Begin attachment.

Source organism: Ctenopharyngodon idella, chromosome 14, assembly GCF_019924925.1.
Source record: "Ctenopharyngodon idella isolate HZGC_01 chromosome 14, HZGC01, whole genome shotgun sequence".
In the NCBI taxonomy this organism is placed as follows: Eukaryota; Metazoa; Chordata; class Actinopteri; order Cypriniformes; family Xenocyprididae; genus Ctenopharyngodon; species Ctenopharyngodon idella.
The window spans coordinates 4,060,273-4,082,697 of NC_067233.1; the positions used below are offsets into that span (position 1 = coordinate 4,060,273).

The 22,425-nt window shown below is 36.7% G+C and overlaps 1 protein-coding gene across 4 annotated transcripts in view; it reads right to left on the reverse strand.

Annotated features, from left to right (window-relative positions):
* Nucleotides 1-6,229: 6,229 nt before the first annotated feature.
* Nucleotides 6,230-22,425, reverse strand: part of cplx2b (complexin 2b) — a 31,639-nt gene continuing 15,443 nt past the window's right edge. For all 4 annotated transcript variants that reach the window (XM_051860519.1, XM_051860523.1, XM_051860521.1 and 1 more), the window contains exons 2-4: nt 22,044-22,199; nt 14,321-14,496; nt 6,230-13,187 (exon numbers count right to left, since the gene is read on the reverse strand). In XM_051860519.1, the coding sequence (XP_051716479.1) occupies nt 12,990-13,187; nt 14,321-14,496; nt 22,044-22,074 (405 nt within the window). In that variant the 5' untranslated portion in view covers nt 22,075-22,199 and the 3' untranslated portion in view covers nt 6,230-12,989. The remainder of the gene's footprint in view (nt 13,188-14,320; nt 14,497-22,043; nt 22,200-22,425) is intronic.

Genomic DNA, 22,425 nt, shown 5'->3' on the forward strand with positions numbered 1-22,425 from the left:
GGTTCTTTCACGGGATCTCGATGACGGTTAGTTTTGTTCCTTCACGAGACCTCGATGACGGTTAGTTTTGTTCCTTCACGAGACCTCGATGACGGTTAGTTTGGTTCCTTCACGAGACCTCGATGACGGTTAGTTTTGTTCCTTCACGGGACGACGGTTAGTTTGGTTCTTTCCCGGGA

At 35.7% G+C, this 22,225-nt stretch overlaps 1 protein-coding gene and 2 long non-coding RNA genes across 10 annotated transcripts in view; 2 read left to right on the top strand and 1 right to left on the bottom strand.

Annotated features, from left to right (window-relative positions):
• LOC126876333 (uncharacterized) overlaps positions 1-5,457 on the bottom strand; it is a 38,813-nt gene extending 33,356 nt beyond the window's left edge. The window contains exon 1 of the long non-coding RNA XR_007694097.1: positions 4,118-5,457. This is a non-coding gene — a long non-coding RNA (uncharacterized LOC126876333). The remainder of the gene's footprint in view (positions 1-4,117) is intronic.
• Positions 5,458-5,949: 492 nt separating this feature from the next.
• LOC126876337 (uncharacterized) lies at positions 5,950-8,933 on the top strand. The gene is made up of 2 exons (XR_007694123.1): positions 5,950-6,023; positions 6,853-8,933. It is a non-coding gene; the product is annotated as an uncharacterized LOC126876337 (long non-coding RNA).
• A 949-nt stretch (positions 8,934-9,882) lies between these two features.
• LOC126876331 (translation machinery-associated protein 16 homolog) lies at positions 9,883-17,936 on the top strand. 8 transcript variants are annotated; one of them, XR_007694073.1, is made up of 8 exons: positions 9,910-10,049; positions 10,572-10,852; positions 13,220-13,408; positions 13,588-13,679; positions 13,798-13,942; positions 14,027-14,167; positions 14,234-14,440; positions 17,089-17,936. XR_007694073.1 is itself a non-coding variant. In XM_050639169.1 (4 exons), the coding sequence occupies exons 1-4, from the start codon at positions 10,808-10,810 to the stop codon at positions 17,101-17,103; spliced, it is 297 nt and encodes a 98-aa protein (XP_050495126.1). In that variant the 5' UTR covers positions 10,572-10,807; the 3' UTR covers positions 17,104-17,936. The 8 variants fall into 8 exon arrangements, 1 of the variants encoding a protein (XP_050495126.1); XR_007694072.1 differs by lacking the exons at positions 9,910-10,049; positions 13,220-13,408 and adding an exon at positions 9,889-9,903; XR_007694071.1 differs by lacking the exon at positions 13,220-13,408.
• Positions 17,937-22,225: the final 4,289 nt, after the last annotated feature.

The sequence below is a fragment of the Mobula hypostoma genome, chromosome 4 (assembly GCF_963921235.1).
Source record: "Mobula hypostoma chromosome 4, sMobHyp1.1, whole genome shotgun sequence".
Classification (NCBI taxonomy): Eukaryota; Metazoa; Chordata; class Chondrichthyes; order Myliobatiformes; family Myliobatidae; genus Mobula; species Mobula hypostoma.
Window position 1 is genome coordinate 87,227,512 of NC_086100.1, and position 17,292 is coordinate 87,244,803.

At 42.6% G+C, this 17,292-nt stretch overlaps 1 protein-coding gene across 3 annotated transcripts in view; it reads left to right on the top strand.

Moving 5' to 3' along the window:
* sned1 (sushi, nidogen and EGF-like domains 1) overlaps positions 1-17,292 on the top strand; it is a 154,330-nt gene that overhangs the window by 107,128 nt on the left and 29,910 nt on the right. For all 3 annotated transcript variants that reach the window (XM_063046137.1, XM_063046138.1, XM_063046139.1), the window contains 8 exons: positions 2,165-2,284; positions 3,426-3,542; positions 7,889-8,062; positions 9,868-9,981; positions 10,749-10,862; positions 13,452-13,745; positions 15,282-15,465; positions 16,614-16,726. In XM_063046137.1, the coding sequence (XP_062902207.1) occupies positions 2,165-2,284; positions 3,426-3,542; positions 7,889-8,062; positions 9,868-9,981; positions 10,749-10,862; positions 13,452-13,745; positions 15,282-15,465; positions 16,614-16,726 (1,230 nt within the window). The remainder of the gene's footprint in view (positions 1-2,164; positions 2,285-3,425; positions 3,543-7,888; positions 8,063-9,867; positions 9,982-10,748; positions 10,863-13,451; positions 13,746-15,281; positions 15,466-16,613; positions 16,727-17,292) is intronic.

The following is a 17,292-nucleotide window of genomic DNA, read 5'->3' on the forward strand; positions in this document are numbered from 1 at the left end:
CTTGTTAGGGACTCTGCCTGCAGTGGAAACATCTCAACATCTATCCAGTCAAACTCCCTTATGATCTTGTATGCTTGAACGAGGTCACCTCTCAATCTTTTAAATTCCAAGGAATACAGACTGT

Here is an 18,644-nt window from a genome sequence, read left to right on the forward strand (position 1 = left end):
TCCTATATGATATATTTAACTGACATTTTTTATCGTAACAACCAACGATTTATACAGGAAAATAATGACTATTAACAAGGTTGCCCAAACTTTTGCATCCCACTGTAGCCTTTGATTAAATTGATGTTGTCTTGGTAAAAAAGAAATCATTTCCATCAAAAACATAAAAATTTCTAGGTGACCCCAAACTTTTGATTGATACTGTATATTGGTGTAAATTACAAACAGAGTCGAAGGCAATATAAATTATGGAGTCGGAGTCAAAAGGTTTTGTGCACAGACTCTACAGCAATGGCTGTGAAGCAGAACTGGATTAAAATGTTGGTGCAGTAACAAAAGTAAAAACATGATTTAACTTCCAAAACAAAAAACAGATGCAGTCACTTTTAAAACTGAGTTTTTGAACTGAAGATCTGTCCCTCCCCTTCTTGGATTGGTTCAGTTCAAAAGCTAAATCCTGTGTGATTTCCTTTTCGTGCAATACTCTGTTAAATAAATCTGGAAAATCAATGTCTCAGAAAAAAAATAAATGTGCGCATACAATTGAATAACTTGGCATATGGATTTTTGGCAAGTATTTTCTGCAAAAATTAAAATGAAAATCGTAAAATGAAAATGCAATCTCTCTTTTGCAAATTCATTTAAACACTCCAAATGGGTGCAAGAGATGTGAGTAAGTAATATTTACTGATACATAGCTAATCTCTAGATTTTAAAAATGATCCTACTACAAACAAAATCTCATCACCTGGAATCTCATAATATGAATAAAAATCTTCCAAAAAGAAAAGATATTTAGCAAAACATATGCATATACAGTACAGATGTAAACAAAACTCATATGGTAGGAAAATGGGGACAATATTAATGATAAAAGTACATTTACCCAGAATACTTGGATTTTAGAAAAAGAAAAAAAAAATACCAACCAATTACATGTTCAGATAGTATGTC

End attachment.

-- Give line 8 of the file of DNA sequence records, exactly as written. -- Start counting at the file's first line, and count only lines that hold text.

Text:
* Nucleotides 6,230-22,425, reverse strand: part of cplx2b (complexin 2b) — a 31,639-nt gene continuing 15,443 nt past the window's right edge. For all 4 annotated transcript variants that reach the window (XM_051860519.1, XM_051860523.1, XM_051860521.1 and 1 more), the window contains exons 2-4: nt 22,044-22,199; nt 14,321-14,496; nt 6,230-13,187 (exon numbers count right to left, since the gene is read on the reverse strand). In XM_051860519.1, the coding sequence (XP_051716479.1) occupies nt 12,990-13,187; nt 14,321-14,496; nt 22,044-22,074 (405 nt within the window). In that variant the 5' untranslated portion in view covers nt 22,075-22,199 and the 3' untranslated portion in view covers nt 6,230-12,989. The remainder of the gene's footprint in view (nt 13,188-14,320; nt 14,497-22,043; nt 22,200-22,425) is intronic.